(link killed 23 February 2009 - Downloaded 21 times)

NYC, 12 March 1936: Frank Newton, trumpet; Mezz Mezzrow, clarinet; Bud Freeman, tenor sax; Willie "The Lion" Smith, piano; Al Casey, guitar; Wellman Braud, bass; George Stafford, drums.

Recorded at the RCA studios two days later for RCA's 35-cent Bluebird label. When the musicians are playing, all is great, but during the numbers game on side two, the musicians seem a trifle bored. Maybe it's because they waxed four other titles at this session. Bud Freeman returns after the less-than-inspired counting to rescue the record.


On 11 March 1936, Decca got into the act by recording Andy Kirk's version (with his Clouds of Joy, of course)...but I don't have that recording yet.

The RedHotJazz website aparently has a copy at , but the link seems to be dead at the moment.


Also on the 11th, ARC waxed a cover version of Muggin' for their dime-store copy is on Melotone:

18806-1 I’se A-Muggin’ Joe Haymes and his Orchestra Melotone 6-05-09
(link killed 23 February 2009 - Downloaded 28 times)
NYC, 11 March 1936: Cliff Weston, trumpet & vocal; Gordon (Chris) Griffin, Zeke Zarchy, trumpets; Mike Michaels, Frank Llewellyn, trombones; Leo White, Edgar Sarrason, Freddy Fallensby, Ben Harrod, reeds; Bill Miller, piano; Brick Fleagle, guitar; Jack Fay, bass; Charlie Bush, drums.

A rather hot version, with a more-or-less rhymed list of instructions...and they trim around 30 numbers out of the counting game.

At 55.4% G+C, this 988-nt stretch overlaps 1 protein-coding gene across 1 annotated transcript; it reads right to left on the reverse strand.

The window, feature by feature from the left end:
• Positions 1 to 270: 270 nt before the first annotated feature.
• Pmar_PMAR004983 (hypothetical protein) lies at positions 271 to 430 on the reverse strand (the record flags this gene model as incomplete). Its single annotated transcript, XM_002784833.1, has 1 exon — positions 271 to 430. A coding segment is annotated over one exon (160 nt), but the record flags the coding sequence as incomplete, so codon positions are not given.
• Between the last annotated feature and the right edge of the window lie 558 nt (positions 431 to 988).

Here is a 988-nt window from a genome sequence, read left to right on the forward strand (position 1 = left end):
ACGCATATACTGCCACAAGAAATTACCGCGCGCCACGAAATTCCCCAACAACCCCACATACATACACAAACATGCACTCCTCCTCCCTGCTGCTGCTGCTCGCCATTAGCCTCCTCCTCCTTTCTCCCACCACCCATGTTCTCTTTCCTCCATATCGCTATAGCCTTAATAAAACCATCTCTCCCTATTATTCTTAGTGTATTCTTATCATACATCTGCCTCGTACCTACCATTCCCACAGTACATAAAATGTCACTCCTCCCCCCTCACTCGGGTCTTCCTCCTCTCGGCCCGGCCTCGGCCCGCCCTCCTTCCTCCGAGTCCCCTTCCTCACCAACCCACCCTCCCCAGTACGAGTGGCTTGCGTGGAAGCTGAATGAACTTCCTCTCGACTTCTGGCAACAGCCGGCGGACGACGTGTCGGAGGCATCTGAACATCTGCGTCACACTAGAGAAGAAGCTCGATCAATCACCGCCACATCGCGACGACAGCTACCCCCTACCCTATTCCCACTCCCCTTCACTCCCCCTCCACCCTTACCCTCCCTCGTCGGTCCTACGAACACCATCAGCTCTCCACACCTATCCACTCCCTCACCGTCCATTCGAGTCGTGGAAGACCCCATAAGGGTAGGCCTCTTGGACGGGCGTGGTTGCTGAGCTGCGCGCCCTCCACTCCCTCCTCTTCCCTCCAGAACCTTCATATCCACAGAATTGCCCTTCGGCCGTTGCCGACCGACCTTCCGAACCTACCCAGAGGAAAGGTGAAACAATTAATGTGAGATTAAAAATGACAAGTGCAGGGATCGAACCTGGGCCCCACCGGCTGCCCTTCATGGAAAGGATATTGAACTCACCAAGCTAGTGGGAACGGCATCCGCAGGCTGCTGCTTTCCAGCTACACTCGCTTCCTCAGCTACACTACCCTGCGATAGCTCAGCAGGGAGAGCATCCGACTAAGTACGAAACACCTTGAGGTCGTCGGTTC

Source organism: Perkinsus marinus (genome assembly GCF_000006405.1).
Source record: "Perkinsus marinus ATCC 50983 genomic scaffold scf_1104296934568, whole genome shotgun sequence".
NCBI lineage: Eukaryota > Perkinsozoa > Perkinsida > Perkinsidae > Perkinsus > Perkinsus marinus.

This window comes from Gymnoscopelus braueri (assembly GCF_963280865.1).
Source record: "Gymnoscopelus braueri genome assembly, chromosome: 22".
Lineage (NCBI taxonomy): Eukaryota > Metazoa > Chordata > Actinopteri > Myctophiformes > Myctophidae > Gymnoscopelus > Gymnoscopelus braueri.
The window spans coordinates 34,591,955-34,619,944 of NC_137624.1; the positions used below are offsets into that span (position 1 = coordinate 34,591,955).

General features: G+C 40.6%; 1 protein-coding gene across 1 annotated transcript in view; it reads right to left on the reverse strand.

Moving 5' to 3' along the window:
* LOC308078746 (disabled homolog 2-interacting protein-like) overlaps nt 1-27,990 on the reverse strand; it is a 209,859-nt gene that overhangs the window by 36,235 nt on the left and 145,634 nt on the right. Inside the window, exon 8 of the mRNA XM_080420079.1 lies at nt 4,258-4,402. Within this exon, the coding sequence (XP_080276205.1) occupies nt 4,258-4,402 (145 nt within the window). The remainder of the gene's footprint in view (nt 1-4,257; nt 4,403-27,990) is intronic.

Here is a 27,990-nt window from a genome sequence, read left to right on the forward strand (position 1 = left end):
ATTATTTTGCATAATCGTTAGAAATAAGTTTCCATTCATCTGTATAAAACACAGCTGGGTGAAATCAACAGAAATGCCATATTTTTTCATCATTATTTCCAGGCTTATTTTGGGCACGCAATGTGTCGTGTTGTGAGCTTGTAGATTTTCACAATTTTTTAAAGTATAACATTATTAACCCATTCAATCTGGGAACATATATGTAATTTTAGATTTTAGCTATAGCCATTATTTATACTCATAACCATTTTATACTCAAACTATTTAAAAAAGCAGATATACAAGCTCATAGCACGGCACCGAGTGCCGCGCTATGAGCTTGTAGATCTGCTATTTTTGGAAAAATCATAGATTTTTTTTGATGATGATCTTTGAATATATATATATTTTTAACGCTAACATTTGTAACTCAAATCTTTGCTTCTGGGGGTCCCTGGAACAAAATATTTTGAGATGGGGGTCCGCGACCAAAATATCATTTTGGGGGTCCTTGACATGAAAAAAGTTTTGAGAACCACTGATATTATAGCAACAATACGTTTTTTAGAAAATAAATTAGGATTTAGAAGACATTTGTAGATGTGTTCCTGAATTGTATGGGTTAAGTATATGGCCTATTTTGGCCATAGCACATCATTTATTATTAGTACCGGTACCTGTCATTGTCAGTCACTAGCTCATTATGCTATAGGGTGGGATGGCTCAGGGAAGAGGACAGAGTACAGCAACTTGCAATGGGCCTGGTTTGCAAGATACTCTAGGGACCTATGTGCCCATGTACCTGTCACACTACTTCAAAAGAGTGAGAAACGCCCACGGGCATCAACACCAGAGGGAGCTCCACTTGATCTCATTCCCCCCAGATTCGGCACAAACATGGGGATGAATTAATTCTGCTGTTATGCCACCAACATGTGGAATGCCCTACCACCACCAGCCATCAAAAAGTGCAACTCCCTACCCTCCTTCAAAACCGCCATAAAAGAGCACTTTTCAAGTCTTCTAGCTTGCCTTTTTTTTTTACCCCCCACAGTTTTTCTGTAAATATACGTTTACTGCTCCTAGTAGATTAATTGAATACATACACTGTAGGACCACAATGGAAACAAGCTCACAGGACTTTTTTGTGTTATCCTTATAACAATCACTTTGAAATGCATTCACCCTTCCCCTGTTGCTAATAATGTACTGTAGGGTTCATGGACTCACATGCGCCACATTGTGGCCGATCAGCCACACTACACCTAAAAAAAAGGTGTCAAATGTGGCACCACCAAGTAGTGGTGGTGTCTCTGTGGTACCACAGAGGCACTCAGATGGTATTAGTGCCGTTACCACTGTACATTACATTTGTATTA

B-18809-1 I’se A-Muggin’ Hal Kemp and his Orchestra Brunswick 7636
(link killed 23 February 2009 - Downloaded 28 times)

NYC, 12 March 1936: Hal Kemp, clarinet and alto sax, leader; Earl Geiger, Russ Case, trumpets; Wendell "Gus" Mayhew, Eddie Kusby (Kuczborski), trombones; Harold Dankers, Ben Williams, Saxie Dowell, reeds; Dowell, vocal; John Scott Trotter, piano; Phil Fent, guitar; Jack Shires, bass; Skinny Ennis , Maxine Grey, speaking roles only .

Recorded the next day (and only three matrixes later), ARC's more expensive label, Brunswick, gets a version too. This was first version of the tune I ever had...I've had this copy for around 35 years. This was the only version that did a takeoff on "oh no, sir" bit that Stuff did on his record...and they got a full chorus of the song and a whirlwind count too. It's also a lot hotter than most of Kemp's post-1934 sides...his records usually were safely catalogued in the sweet/Mickey Mouse section.


OLA-1057-1 I’se A-Muggin’ Quintet of the Hot Club de France HMV K-7704, Vi JA-874 (link killed 23 February 2009 - Downloaded 24 times)
Paris, 4 May 1936: Stephane Grappelli, violin; Django Reinhardt, Pierre Ferret, Joseph Reinhardt, guitars; Lucien Simoens, bass; Freddy Taylor, vocal.

The Muggin' fad finally had hit Europe, and Freddy Taylor (black tap-dancer and vocalist) does a fair vocal, even if he does mangle the names of his supporting musicians..."Dango" and "Steven" must have loved that. Mercifully, they don't count on this version..

I think there might have been other versions recorded in Europe at around the same time...but will I look for them?

(Image borrowed from the WB Cartoon Filmography website)